Refined: 1970s French style in fall-winter collections
Spread the love

Designers cite the French style of the 1970s – with an eye on the healthy appetites of an international audience.

Celine fall-winter 2019/2020

At the show of the Celine fall-winter collection, the creative director of the house, Edie Slimane, brought out the fashion formula of the season. Sliman's talent is that he can change the course of the fashion industry using familiar images and understandable associations. This time, the designer showed small leather jackets, culottes under boots with a wide top, blouses and silk scarves in a classic monogram. All this in about the same combinations we have already seen somewhere. The main question of the season: so what?

Salvatore Ferragamo fall-winter 2019/2020

In this feeling, deja vu is the whole revolution of his ideas. While other designers cut the trench coats into flaps, turn the eco-fur over and try to reconcile the multi-colored and different-sized shelves of the jacket in one streetstyle-friendly pantsuit, Slimane deliberately refuses unnecessary experiments with clothes. And creates things that you just really want to wear.

Celine collection – with the right provenance and noble registration. She's not about LA skaters and lost Hollywood starlets, which the designer sang just recently. Celine's new choice is about the traditional Parisian chic and bourgeois prosperity of the inhabitants of the 16th arrondissement, their workdays in the Ottoman quarters and leisurely shopping on Faubourg-Saint-Honor. Such, albeit only with a bit of historical authenticity, it is customary to represent wealthy French fashionistas: in full parade, walking in their Parisian life.

Burberry Fall-Winter 2019/2020

In a global market, this technique makes sense. In the Celine collections, Slimane celebrates the bourgeois style, familiar to us from the classic photographs of Guy Bourdin and Helmut Newton from the 1970s. Clients in New York, Kiev and Shanghai are delighted to try on the “new” refined Parisian look – just like the usual Chanel tweed jackets and Saint Laurent black tuxedos. The vintage aftertaste of the new Celine collections makes them understandable to the mind and pleasing to the eye, which dooms commercial success.

The classic bourgeois plots are guided by Riccardo Quiet in Burberry. Examining the dress codes of modern Britain, he opens the show with a series of youth clothes, but in the end the London establishment wins. The designer showed strict beige macs and trench coats, a-line skirts worn with silk blouses with scarves and starched shirts with neatly tied ties. On the Burberry catwalk, models Mariacarla Boscono and Natalya Vodianova were the living embodiment of super women from Mayfair, for whom perfect everyday manicure is as important as signing a multi-million dollar contract in the City.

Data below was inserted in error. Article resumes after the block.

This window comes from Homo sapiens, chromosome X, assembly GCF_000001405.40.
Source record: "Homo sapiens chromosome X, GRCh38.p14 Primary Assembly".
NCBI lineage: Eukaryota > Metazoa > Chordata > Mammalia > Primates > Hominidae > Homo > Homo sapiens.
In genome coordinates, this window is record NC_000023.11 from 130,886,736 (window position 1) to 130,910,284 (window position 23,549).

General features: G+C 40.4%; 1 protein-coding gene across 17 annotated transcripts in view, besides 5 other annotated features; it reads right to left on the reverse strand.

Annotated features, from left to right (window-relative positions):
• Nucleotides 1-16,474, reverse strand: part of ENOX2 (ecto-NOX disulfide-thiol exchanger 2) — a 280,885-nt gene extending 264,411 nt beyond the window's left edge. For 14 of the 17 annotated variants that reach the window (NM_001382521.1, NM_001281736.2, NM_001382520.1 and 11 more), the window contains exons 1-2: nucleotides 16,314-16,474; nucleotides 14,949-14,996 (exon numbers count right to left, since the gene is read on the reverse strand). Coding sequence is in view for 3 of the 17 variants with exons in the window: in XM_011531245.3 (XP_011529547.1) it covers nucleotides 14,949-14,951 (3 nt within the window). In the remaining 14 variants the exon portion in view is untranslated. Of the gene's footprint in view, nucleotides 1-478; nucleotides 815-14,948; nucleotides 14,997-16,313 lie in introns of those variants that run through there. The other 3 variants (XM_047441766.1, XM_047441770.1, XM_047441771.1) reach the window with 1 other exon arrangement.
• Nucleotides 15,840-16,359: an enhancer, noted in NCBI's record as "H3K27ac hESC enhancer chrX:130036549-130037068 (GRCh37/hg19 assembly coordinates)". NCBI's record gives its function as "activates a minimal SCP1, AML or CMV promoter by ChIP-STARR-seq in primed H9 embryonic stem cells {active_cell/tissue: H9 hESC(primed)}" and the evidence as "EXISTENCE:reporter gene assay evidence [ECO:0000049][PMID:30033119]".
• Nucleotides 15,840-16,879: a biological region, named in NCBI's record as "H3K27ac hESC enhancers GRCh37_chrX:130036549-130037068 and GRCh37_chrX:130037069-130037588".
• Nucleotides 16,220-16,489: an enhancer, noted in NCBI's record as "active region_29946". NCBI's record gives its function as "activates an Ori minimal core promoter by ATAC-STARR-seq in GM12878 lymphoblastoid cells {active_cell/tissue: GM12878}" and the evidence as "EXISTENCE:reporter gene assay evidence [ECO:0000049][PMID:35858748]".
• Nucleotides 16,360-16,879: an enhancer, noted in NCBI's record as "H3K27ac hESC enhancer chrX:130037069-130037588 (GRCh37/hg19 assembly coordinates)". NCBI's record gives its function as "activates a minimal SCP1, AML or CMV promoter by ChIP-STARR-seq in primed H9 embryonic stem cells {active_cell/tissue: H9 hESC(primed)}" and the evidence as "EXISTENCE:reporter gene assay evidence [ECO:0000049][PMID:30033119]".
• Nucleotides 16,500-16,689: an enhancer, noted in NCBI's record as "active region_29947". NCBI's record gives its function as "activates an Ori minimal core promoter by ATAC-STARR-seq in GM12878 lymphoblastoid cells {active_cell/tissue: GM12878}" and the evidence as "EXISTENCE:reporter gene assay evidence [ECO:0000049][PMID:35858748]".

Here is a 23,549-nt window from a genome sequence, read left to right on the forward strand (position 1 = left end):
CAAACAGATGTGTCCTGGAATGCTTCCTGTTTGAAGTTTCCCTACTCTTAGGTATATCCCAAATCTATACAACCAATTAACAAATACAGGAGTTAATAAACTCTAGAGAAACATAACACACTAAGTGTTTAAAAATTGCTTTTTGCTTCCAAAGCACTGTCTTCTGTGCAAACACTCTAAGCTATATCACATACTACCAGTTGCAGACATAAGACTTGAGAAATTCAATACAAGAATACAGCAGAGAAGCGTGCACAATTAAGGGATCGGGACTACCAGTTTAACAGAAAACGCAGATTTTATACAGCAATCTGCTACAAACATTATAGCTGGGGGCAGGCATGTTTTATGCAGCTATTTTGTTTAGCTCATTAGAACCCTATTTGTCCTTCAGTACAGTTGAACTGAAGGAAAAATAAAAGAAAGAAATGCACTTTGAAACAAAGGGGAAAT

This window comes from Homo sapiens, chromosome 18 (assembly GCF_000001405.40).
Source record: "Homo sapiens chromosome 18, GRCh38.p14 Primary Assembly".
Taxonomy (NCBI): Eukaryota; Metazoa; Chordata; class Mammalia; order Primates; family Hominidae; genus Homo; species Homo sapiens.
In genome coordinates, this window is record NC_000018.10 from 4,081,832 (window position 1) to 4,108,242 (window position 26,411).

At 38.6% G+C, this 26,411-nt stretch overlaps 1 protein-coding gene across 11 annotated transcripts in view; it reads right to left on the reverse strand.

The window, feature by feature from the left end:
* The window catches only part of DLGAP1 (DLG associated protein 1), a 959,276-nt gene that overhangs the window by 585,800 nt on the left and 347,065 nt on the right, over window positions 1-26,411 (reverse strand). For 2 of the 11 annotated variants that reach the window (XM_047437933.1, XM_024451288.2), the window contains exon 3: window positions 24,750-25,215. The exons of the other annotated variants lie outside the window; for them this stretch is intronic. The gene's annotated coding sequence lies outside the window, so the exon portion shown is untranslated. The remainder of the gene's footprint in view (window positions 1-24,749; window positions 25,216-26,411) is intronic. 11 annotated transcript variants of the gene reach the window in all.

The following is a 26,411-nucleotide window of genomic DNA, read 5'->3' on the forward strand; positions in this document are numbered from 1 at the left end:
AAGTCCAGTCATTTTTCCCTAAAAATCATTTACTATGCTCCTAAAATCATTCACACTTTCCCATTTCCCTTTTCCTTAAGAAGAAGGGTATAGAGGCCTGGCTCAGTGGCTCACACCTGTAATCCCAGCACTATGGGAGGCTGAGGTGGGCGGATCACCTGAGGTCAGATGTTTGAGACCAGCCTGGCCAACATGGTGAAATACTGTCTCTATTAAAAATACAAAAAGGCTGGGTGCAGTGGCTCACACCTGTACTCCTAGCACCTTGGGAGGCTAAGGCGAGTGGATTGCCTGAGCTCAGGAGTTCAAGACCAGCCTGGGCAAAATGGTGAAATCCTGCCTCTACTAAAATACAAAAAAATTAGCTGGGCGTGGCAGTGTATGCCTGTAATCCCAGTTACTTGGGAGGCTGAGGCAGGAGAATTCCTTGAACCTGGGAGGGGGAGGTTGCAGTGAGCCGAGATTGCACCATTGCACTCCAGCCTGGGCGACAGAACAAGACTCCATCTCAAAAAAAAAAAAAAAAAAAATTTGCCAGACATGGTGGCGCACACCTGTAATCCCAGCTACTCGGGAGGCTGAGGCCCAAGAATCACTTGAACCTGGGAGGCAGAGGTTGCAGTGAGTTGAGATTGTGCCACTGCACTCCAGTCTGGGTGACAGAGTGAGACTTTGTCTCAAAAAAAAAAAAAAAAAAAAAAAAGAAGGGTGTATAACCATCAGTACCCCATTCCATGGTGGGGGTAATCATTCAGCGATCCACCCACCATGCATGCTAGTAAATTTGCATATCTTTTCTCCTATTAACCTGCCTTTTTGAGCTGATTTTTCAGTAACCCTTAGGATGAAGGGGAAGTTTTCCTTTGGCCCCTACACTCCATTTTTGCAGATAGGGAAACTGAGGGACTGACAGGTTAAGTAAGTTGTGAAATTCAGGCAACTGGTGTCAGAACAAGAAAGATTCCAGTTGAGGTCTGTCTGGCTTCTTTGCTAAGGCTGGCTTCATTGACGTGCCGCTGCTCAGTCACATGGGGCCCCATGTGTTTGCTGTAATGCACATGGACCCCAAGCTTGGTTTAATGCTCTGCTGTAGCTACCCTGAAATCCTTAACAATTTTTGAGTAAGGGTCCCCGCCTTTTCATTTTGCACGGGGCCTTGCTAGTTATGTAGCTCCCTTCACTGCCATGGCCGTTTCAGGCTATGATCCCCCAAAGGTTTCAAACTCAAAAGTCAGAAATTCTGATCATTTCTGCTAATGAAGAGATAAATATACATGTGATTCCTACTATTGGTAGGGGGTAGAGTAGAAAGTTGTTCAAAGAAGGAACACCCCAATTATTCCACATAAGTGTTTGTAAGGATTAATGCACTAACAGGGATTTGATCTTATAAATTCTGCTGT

Lacoste fall-winter 2019/2020

Luisa Trotter, the new creative director of Lacoste, marks the strict classic dress code and bonton. She showed her love for chiseled trouser deuces and a perfectly tailored coat during her work at Joseph and now applies signature techniques on French soil. Having started the renovation of the classic sports brand, Trotter reinterprets traditional polos in the debut collection for Lacoste, adding strict outerwear and a costume group: leather coats with raglan sleeves and trousers of warm sand tones with ironed arrows.

Everything about Parisian chic is known by the creative director of the Hermès women's division, Nadezh Vane-Tsybulsky. The designer disowns the bourgeois agenda in his fall-winter collection, but the sensuality of straight-cut cashmere coats, leather dresses with prim 7/8 sleeves and pencil skirts is about the same place where the heroines of the Paris Vogue of the 1970s lived – from Avenue Foch and Georg V.

Herme fall-winter 2019/2020

Such a prosperous (and what to hide, rich) life usually takes place somewhere in parallel reality, hiding behind the facades of five-star hotels and closed Instagram profiles. Seeing her on the podium is unexpected, but logical. Collections based on the bourgeois fashion of the 1970s have an inalienable plus. In a turbulent world where changing the application algorithm on an iPhone can turn the world economy around and change the course of elections, they work on the principle of a lifebuoy – they create an illusory sense of security. Perfectly tailored suits, blouses with scarves and impeccably sitting trench coats in the minds of clients serve as a pass to a quiet sheltered harbor of good taste. Welcome!

Text: Venia Brykalin

Read also:

How to celebrate the New Year: dresses in metallic shades

Sheepskin coat guide autumn-winter 2019/2020

. (tagsToTranslate) trends fall-winter 2019/2020 (t) bourgeois style (t) french style 1970s

Leave comment

Your email address will not be published. Required fields are marked with *.